It’s 3 p.m. on a rainy October day in one of Lawrence High School’s music rooms, where students have gathered in a semi-circle formation to listen to their teacher’s instructions.

“We’re going to kick off today with show planning,” says Antonio Padron, instrumental music director at the school.

“We’ve got chase scenes,” he continues. “The music creates the mood we are using to push the plot forward.”

With talk of scenes and plots, it may sound as if this is a rehearsal for a school play. But it is actually a meeting of the LHS marching band, a group of instrumentalists known as Red Scare who have adopted a non-traditional performance approach to entertain audiences at home football games.

Red Scare, named by social studies teacher Mark Rowe after the school’s red-colored cardinal mascot, is now performing their 11th season at LHS. The band was created in the 2001-2002 school year by Lee Neamand, then director of instrumental music. Neamand formed Red Scare as a small pep band made up of eight or nine musicians, and over the course of the past decade, the group has grown substantially. This season, the band boasts its largest lineup in history, featuring approximately 40 students.

Red Scare is billed in the school’s Activities & Clubs booklet as an “unmarching” band, due to the fact that its performances stray from the typical marching band style. In addition to playing traditional marches, Red Scare incorporates jazz arrangements of songs into the routines, and musicians often create sounds with items that were not intended for music-making, such as garbage cans.

“It was born out of the idea of doing marching bands differently and kind of taking a non-traditional route,” Padron said. “I come from a traditional background so it was a bit of a transition for me when I got here.”

Padron, who co-advises the band with Lawrence Intermediate School’s music teacher, Sharin Rello, has grown to embrace the uniqueness of Red Scare.

“As a music teacher, it’s refreshing, because it’s just different,” Padron said.

It’s not just their sound that makes Red Scare different from other marching bands. Their look is entirely unique, as well. They have swapped out traditional suited uniforms for red athletic pants and baseball jerseys.

Unlike other high school marching bands, Red Scare does not attend competitions; they perform strictly for the sake of entertaining.

“We don’t have the pressures of having to compete. We kind of just get to sit back, have fun and create,” Padron said.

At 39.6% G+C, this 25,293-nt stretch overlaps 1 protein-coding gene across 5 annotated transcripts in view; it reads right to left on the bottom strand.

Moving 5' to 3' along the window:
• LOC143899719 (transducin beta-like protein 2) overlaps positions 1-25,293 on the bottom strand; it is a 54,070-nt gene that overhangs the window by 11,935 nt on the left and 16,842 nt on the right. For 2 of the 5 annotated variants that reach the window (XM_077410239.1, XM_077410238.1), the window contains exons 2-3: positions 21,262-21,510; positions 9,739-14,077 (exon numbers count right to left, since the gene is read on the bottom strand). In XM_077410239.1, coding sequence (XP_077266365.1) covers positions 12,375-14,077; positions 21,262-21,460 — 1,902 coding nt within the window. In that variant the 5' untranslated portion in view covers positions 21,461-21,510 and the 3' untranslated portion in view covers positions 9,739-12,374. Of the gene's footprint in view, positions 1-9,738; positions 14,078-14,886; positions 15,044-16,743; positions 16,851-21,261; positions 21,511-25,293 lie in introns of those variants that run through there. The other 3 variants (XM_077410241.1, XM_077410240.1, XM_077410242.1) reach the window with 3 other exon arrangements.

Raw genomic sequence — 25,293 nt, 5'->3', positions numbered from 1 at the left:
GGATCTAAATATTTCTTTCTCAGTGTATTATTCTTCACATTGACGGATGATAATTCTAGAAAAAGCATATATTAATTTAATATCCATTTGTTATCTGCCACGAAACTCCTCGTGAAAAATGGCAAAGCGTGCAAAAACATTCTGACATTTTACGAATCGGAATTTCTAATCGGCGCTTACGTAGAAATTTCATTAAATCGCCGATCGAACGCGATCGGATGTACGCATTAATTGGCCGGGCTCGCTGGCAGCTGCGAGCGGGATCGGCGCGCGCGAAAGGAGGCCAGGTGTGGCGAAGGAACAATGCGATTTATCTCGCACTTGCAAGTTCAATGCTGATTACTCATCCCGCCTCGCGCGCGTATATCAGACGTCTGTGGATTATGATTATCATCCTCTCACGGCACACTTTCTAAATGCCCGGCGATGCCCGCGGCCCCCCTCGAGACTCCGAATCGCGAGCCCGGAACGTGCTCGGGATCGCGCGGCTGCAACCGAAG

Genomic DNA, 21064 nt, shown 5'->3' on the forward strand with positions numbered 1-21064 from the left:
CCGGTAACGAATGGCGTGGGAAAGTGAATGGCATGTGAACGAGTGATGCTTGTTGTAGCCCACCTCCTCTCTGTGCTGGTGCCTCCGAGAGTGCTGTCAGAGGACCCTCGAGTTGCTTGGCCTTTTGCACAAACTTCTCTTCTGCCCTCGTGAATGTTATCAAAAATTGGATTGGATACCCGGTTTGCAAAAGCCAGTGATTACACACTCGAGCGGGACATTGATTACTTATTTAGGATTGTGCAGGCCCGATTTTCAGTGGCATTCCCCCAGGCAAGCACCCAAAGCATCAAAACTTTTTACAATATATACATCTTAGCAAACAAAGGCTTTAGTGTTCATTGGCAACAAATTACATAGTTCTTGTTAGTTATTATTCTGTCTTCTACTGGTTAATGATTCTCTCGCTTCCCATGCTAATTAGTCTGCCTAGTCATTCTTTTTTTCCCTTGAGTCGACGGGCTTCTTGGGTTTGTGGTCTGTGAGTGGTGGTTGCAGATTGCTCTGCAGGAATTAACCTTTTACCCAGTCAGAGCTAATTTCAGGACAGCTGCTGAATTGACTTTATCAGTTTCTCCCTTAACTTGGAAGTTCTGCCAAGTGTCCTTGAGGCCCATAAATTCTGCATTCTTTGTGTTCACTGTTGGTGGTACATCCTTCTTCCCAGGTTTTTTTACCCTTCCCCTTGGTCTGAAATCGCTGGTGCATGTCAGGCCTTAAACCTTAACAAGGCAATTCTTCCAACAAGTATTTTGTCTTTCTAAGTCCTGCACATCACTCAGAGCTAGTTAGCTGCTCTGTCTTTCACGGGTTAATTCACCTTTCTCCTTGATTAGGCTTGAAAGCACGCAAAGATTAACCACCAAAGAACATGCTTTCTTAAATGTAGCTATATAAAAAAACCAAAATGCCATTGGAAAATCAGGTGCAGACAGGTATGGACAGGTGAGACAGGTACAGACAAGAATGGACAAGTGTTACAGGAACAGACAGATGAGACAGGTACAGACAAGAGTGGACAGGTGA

No drill team or color guard dances with the group. Instead, the musicians themselves visually entertain audiences by performing a skit during their musical routine. Red Scare often incorporates costumes and dialogue into the skit, which runs for seven to 10 minutes.

This season’s routine features the theme songs from “Batman,” “Spiderman” and “Superman.” Red Scare begins the show by creating a skyline formation on the football field. One of the band members acts as a damsel in distress, lost inside a sea of musicians. As the students shift from formation to formation, the damsel finds herself trapped in a maze of bodies, unable to escape. Eventually, another student dressed as a superhero comes to her rescue.

“We like to have the storyline, to make it more interesting for the audience,” said Hannah Donoghue, a senior piccolo and flute player who is one of the band’s co-captains.

“You can be entertained even if you don’t know how a marching band works,” added sophomore Sara Weber, one of Red Scare’s clarinet players.

Another non-traditional aspect of Red Scare is that they adapt their routines from performance to performance.

“Marching bands traditionally meet in July at Band Camp, and they go over the music, and they go over the marching. They have a show put together by the first of September and that’s their only show,” said senior Jason Lewin, a baritone saxophone player and Red Scare’s other co-captain. “We change our show every week.”

While the bulk of the music remains consistent throughout the season, the band tweaks their skit and formations so that each audience is treated to a different show.

“They come up with little things here and there that get added from week to week,” Padron said. “It’s a very student driven activity. A lot of the ideas, concepts and motivations come from them.”

Red Scare rehearses after school three times per week during football season. Students begin rehearsals by breaking into small groups and discussing how they would like to see the show evolve for upcoming performances. The band reconvenes after about half an hour to present their ideas.

“Every section nominates two people to go up and share the ideas. We’ll make a storyline out of those raw ideas,” Lewin said.

“We’ll try to connect as many of the ideas as we possibly can to form the actual show,” Donoghue added.

The collaborative aspect of Red Scare is appealing to many of the students.

Jaquay Coates, a junior who plays alto saxophone in the band, remembers when he was in seventh grade and Red Scare invited students from his middle school to join the band for a performance.

“I went in there and everyone was pretty open,” he said.

When Coates saw how encouraging the students were when working with one another, he decided he wanted to join Red Scare as soon as he reached high school.

Lewin also looked forward to joining the band from a young age. When he was in fifth grade, he saw his older brother perform with Red Scare several times, and was intrigued.

“I saw him conducting people, and I said, ‘That’s the coolest thing ever,’” he said.

Though their style may stray from the traditional marching band mold, Red Scare members remain in sync with one another, collaborating on ideas and working together to entertain crowds.

“We really do become just a kind of family,” Donoghue said. “They are my best friends.”